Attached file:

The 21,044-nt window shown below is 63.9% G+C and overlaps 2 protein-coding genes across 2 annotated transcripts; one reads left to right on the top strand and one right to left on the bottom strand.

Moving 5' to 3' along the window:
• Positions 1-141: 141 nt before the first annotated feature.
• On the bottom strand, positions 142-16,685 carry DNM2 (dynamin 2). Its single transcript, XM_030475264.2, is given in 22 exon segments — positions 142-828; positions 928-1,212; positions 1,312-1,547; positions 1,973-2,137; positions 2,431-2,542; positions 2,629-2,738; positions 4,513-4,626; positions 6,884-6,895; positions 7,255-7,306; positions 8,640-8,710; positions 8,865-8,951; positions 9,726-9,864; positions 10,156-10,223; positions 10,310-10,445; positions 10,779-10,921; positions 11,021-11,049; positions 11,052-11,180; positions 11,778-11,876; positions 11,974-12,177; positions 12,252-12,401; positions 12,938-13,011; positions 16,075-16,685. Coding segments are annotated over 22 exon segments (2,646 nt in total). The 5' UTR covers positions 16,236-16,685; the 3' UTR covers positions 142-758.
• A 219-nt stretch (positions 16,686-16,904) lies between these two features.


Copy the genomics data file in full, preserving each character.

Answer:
The 21,044-nt window shown below is 63.9% G+C and overlaps 2 protein-coding genes across 2 annotated transcripts; one reads left to right on the top strand and one right to left on the bottom strand.

Moving 5' to 3' along the window:
• Positions 1-141: 141 nt before the first annotated feature.
• On the bottom strand, positions 142-16,685 carry DNM2 (dynamin 2). Its single transcript, XM_030475264.2, is given in 22 exon segments — positions 142-828; positions 928-1,212; positions 1,312-1,547; positions 1,973-2,137; positions 2,431-2,542; positions 2,629-2,738; positions 4,513-4,626; positions 6,884-6,895; positions 7,255-7,306; positions 8,640-8,710; positions 8,865-8,951; positions 9,726-9,864; positions 10,156-10,223; positions 10,310-10,445; positions 10,779-10,921; positions 11,021-11,049; positions 11,052-11,180; positions 11,778-11,876; positions 11,974-12,177; positions 12,252-12,401; positions 12,938-13,011; positions 16,075-16,685. Coding segments are annotated over 22 exon segments (2,646 nt in total). The 5' UTR covers positions 16,236-16,685; the 3' UTR covers positions 142-758.
• A 219-nt stretch (positions 16,686-16,904) lies between these two features.